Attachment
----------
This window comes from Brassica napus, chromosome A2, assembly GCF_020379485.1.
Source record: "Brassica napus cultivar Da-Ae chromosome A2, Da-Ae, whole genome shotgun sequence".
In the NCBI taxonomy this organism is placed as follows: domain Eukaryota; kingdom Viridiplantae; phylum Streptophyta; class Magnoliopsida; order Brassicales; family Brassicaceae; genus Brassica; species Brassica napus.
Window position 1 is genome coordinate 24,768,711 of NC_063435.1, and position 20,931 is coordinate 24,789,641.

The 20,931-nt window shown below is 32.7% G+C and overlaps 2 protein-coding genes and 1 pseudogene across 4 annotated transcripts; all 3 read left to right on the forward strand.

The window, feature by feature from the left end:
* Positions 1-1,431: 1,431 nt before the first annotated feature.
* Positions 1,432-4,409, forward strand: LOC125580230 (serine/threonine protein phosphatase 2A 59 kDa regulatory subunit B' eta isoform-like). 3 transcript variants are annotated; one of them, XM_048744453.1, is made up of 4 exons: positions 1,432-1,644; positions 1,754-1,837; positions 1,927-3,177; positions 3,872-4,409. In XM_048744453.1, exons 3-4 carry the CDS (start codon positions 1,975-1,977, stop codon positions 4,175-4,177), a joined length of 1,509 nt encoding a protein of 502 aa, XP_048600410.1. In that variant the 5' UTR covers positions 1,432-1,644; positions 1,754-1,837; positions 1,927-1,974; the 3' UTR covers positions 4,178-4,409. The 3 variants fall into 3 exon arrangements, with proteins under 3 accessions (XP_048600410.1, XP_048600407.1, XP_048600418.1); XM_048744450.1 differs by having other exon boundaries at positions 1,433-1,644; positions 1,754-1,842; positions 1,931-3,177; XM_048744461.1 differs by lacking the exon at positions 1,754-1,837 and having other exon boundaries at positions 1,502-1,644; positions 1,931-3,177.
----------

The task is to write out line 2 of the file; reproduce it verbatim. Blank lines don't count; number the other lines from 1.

Source record: "Brassica napus cultivar Da-Ae chromosome A2, Da-Ae, whole genome shotgun sequence".